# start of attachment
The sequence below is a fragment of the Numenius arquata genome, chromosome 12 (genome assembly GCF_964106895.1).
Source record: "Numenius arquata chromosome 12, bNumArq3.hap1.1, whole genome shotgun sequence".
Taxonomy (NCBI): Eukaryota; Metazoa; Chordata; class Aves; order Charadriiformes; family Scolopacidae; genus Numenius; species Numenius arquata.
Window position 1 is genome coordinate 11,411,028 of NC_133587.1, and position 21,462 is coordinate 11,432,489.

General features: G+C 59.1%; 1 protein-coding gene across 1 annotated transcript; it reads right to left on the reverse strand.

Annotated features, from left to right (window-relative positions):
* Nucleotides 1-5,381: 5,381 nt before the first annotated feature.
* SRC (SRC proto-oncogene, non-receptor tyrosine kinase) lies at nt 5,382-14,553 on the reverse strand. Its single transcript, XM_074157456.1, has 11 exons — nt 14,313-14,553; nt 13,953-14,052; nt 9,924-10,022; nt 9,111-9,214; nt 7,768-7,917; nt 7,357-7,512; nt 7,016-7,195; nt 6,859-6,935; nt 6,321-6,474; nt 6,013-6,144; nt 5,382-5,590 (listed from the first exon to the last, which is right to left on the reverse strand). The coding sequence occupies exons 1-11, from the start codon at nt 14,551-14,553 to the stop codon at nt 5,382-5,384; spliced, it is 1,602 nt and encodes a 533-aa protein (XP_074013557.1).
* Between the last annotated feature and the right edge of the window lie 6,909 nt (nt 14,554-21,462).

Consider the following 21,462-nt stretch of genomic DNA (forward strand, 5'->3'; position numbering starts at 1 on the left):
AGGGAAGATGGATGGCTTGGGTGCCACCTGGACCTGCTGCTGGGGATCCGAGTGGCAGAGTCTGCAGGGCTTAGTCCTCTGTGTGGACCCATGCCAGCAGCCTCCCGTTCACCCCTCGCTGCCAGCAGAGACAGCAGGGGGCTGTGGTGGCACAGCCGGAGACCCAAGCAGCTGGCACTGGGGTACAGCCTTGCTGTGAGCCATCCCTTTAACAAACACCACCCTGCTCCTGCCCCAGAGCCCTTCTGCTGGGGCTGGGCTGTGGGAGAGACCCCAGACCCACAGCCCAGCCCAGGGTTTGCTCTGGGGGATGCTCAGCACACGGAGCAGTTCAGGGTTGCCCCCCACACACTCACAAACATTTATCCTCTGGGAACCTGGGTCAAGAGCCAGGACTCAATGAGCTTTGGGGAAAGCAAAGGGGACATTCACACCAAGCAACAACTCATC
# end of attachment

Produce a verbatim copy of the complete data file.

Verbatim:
The sequence below is a fragment of the Numenius arquata genome, chromosome 12 (genome assembly GCF_964106895.1).
Source record: "Numenius arquata chromosome 12, bNumArq3.hap1.1, whole genome shotgun sequence".
Taxonomy (NCBI): Eukaryota; Metazoa; Chordata; class Aves; order Charadriiformes; family Scolopacidae; genus Numenius; species Numenius arquata.
Window position 1 is genome coordinate 11,411,028 of NC_133587.1, and position 21,462 is coordinate 11,432,489.

General features: G+C 59.1%; 1 protein-coding gene across 1 annotated transcript; it reads right to left on the reverse strand.

Annotated features, from left to right (window-relative positions):
* Nucleotides 1-5,381: 5,381 nt before the first annotated feature.
* SRC (SRC proto-oncogene, non-receptor tyrosine kinase) lies at nt 5,382-14,553 on the reverse strand. Its single transcript, XM_074157456.1, has 11 exons — nt 14,313-14,553; nt 13,953-14,052; nt 9,924-10,022; nt 9,111-9,214; nt 7,768-7,917; nt 7,357-7,512; nt 7,016-7,195; nt 6,859-6,935; nt 6,321-6,474; nt 6,013-6,144; nt 5,382-5,590 (listed from the first exon to the last, which is right to left on the reverse strand). The coding sequence occupies exons 1-11, from the start codon at nt 14,551-14,553 to the stop codon at nt 5,382-5,384; spliced, it is 1,602 nt and encodes a 533-aa protein (XP_074013557.1).
* Between the last annotated feature and the right edge of the window lie 6,909 nt (nt 14,554-21,462).

Consider the following 21,462-nt stretch of genomic DNA (forward strand, 5'->3'; position numbering starts at 1 on the left):
AGGGAAGATGGATGGCTTGGGTGCCACCTGGACCTGCTGCTGGGGATCCGAGTGGCAGAGTCTGCAGGGCTTAGTCCTCTGTGTGGACCCATGCCAGCAGCCTCCCGTTCACCCCTCGCTGCCAGCAGAGACAGCAGGGGGCTGTGGTGGCACAGCCGGAGACCCAAGCAGCTGGCACTGGGGTACAGCCTTGCTGTGAGCCATCCCTTTAACAAACACCACCCTGCTCCTGCCCCAGAGCCCTTCTGCTGGGGCTGGGCTGTGGGAGAGACCCCAGACCCACAGCCCAGCCCAGGGTTTGCTCTGGGGGATGCTCAGCACACGGAGCAGTTCAGGGTTGCCCCCCACACACTCACAAACATTTATCCTCTGGGAACCTGGGTCAAGAGCCAGGACTCAATGAGCTTTGGGGAAAGCAAAGGGGACATTCACACCAAGCAACAACTCATC